When a new product is released by a high fashion company, they control the price and quantity available. For most goods on the resale market, consumers have complete control over both of these facets. This creates a market known as perfect competition, where a theoretically infinite range of suppliers sell “identical” product. For this reason, a secondary market price manifests independent to individual demand: a designer jacket sold for $15 more than the commonly-sold price would attract no buyers. This is the case for most secondary market hubs. For example, a pair of Balenciaga shoes on a secondary market such as StockX are sold with a set equilibrium price displayed.

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Balenciaga Speed Trainer Black White, StockX, 2019, Graph, https://stockx.com/balenciaga-speed-trainer-black-white

Resale hubs accurately display fluctuations in the price of a good: at any given time, nothing would sell above the maximum price, and anything sold below the price demonstrates inefficiency.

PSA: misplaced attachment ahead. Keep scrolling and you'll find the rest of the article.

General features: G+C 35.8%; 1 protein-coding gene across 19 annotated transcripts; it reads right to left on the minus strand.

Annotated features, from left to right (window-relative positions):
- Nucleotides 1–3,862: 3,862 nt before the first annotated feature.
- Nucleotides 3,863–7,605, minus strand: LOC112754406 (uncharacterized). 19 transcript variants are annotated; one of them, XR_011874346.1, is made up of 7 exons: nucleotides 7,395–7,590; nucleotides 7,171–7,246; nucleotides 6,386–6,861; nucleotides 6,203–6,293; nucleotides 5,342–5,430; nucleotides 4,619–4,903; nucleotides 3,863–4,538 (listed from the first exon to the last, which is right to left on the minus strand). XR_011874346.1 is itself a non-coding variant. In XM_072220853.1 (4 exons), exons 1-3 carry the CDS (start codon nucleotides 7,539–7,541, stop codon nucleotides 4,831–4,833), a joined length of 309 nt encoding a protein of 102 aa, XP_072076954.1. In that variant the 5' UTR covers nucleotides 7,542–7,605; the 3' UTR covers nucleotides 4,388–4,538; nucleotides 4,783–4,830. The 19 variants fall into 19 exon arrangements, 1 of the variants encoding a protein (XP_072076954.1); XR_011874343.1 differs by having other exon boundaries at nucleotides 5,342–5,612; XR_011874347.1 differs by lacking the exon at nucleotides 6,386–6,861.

New Goods Market vs The Resale Market

The idea that consumers would go from one market with no price control to another may confuse some. However, the perfection competition price control ultimately benefits consumers attempting to experience high fashion since these price points more accurately affect consumers’ wants and needs. The consumers believe that the price more accurately affects the products’ merits: if the product in question looks damaged, the price will go down. Similarly, if the product is highly coveted, the price will rise. In a new goods market, however, the producers set the price independent of consumer beliefs. As a result, the resale market proves to be a growing way for many Veblen consumers to engage in high fashion.